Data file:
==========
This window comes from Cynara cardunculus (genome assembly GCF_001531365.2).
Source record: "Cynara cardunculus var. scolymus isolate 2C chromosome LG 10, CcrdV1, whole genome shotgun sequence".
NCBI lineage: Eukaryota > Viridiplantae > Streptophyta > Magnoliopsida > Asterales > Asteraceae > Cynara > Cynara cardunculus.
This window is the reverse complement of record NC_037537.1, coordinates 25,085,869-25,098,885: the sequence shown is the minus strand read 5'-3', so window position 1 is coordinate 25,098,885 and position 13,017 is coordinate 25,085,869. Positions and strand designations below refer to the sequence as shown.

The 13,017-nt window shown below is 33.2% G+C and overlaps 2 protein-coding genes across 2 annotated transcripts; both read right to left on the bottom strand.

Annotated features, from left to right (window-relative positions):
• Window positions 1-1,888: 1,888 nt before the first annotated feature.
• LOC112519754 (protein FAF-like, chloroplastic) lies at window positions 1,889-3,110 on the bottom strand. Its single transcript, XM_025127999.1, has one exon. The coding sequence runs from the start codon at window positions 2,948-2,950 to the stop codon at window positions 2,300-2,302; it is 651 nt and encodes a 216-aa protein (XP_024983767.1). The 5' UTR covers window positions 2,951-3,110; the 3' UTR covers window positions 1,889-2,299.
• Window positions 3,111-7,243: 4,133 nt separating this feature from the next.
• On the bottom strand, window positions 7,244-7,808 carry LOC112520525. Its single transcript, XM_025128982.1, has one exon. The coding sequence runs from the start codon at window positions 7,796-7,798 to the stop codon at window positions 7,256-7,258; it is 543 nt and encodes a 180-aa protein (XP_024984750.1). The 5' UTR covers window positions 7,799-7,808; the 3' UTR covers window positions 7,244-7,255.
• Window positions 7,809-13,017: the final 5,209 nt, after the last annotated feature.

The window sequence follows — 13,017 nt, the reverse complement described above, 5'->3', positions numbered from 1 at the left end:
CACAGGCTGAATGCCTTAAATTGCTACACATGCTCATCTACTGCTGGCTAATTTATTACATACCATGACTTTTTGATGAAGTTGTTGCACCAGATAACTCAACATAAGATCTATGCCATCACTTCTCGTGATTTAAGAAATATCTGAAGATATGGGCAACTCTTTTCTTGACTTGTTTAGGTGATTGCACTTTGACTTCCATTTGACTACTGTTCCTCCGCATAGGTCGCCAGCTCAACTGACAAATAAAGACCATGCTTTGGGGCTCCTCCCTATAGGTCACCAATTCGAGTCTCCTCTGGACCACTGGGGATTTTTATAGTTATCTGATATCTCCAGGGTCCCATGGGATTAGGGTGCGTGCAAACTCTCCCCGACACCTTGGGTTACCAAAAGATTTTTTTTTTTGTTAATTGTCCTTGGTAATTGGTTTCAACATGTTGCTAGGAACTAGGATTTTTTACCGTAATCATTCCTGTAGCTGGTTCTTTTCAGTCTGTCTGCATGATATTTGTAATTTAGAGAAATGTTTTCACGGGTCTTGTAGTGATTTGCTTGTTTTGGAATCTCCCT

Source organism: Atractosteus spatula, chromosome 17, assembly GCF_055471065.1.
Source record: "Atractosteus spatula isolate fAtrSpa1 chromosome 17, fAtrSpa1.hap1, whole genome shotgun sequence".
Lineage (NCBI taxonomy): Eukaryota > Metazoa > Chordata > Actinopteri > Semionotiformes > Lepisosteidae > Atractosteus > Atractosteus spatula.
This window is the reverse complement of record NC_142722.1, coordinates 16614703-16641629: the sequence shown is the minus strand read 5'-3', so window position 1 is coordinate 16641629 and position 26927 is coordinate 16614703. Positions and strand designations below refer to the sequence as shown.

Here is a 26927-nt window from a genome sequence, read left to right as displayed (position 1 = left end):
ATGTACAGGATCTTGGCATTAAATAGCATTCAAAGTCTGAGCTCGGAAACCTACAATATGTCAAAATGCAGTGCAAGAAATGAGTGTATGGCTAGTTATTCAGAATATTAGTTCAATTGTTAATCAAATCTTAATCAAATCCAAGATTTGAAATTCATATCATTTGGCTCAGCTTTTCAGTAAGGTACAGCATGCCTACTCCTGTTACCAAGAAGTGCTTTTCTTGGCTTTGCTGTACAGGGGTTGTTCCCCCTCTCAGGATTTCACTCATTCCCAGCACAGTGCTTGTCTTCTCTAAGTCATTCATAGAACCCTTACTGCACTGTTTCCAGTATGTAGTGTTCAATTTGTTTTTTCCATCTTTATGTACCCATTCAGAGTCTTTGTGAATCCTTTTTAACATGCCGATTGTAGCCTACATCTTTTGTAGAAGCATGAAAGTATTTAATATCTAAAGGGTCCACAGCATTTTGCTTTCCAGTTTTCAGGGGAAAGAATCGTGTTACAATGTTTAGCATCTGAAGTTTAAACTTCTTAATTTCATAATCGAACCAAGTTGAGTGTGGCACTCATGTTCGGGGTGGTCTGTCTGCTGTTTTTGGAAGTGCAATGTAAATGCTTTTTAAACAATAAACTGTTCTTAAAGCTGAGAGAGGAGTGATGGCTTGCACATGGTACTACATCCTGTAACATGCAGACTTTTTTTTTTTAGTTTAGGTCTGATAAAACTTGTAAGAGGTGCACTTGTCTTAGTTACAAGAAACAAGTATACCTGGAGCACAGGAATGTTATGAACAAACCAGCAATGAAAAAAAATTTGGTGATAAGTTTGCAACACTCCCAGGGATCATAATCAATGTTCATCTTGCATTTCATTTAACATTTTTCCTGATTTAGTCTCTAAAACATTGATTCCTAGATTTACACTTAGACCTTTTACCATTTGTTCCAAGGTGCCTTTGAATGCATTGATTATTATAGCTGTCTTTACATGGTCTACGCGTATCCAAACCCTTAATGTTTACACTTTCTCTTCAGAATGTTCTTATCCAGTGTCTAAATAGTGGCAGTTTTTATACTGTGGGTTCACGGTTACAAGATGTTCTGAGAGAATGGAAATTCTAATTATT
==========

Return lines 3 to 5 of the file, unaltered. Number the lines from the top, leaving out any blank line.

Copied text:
NCBI lineage: Eukaryota > Viridiplantae > Streptophyta > Magnoliopsida > Asterales > Asteraceae > Cynara > Cynara cardunculus.
This window is the reverse complement of record NC_037537.1, coordinates 25,085,869-25,098,885: the sequence shown is the minus strand read 5'-3', so window position 1 is coordinate 25,098,885 and position 13,017 is coordinate 25,085,869. Positions and strand designations below refer to the sequence as shown.

The 13,017-nt window shown below is 33.2% G+C and overlaps 2 protein-coding genes across 2 annotated transcripts; both read right to left on the bottom strand.